Category: Family Law
Nearly 7 in 10 Americans use Facebook regularly, according to research done by the Pew Foundation in 2019. Social media, whether a Facebook wall, Instagram feed, or Twitter musings, has become an incredibly common method of self-expression for most people. We keep in touch with distant friends and family, share pictures of our kids, pets, and vacations, and quite often we use social media as a place to vent our frustrations.
It would be a mistake, however, to view the things you post on social media as private. Social media content can, and is used as evidence in court–even content that you may believe to “private.” If you are, or plan to be, involved in any divorce or other litigation, now is a good time to do two things: 1) review your social media privacy settings, and 2) cut back on your posting.
On Facebook, you can choose who sees your posts with a default setting, as well as changing privacy settings for posts on a case-by-case basis. Make “Friends Only” your default setting, and always be careful setting your privacy to “public.” Change the privacy setting for individual posts as needed if you would like to further restrict certain content to subsets within your friend list. You should also go through general security and privacy settings and evaluate if they are as restrictive as they should be. You can prevent your profile from being easily searchable, make your profile picture and most information viewable to no one but your friend list, and make what pages you like, places you have reviewed or checked-in to viewable to no one but yourself, and more. Also, an obvious way to increase your privacy is to change your Facebook name to not include your real last name. People often use a first and middle name only or nickname to avoid using their real, full name on Facebook. Do a thorough privacy review of your Facebook account here.
Twitter, in general, is extremely public. However, you can “protect” your tweets to be viewable by only those accounts you choose to allow access after they have requested to follow you. You may wish to refrain from using Twitter or choose to use a new, anonymous handle, as well as locking down or deactivating any existing accounts. Instagram is likewise generally seen as intended for public viewing, but you can make your profile private and force other accounts to request access, granting it only for specific, known accounts. Snapchat and TikTok similarly allow you to restrict access to who views your content; read more about how to modify snapchat’s privacy settings here and TikTok’s privacy settings here).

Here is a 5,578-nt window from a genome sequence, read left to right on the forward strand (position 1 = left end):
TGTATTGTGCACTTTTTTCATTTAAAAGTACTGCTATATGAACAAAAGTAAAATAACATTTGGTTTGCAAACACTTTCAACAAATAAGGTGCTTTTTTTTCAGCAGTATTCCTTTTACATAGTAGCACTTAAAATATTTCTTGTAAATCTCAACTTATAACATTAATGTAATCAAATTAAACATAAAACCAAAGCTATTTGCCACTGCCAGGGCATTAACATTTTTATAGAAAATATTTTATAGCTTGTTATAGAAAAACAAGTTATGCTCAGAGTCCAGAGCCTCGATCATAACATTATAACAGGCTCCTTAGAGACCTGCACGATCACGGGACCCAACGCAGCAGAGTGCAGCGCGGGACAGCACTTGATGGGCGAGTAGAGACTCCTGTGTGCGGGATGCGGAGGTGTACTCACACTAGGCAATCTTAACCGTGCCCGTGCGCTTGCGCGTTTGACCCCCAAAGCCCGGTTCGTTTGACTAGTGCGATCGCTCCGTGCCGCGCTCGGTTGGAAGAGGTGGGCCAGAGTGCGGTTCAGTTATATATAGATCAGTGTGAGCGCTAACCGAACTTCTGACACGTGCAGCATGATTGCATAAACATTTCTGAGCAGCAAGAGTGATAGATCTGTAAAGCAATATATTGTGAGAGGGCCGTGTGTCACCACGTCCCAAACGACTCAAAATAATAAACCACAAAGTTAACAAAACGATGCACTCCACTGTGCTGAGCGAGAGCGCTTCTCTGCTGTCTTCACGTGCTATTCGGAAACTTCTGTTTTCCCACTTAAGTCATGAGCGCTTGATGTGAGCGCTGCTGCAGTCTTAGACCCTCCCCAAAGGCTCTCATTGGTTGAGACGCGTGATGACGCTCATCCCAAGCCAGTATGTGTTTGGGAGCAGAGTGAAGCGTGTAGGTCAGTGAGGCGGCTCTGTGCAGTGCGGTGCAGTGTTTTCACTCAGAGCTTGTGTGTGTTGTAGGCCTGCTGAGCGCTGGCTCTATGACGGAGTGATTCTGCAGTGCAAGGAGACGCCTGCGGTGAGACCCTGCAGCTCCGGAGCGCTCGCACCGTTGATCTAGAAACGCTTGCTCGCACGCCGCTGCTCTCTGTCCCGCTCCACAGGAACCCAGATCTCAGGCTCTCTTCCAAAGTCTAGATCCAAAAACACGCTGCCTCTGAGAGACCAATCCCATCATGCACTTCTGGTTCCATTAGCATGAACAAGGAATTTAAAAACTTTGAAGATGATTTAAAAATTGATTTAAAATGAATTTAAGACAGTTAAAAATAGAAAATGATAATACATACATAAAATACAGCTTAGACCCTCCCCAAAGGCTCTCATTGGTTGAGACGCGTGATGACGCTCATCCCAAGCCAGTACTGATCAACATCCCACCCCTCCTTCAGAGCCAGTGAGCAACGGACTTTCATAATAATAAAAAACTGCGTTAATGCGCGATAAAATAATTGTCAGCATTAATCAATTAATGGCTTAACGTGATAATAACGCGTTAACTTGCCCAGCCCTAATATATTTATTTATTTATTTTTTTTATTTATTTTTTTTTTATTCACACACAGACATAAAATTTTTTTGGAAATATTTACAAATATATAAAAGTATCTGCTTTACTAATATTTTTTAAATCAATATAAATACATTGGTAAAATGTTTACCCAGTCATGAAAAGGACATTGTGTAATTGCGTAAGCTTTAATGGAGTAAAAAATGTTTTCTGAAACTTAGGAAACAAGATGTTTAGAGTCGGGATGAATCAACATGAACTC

In a word, yes. Ideally, you should stop posting on social media altogether. However, if you plan on continuing to use social media, it is important to take stock of these settings and restrict access as much as possible. But you should also be judicious in terms of what you decide to actually post, even with restrictive privacy settings. Screenshots live forever, and once something you have written or a photograph you posted is out there, it is always possible that it may be used as evidence at some point in your case. The more information that you share on social media that is publicly available to be viewed, even in “private” or member-limited areas, the more likely it is that an opposing party can compel you to produce your entire social media account in a court case, regardless of the privacy settings. It’s also possible that every person with whom you share content could be a way for an opposing party to obtain your social media posts . If you’re currently anticipating litigation, or involved in litigation, don’t just go and delete old social media content either; deleting content or entire profiles could be viewed as “spoliation of evidence,” or intentionally or through negligence destroying potential evidence in a case. You can deactivate profiles without deleting them, which may be something to consider. If you’re involved in a lawsuit, or you know one is coming, do not delete any content without first asking the advice of your attorney. In fact, it is highly advisable to proactively broach the topic of social media use with your attorney early on in your representation; they may have advice specifically tailored to your situation that, if followed, could save you headaches down the road.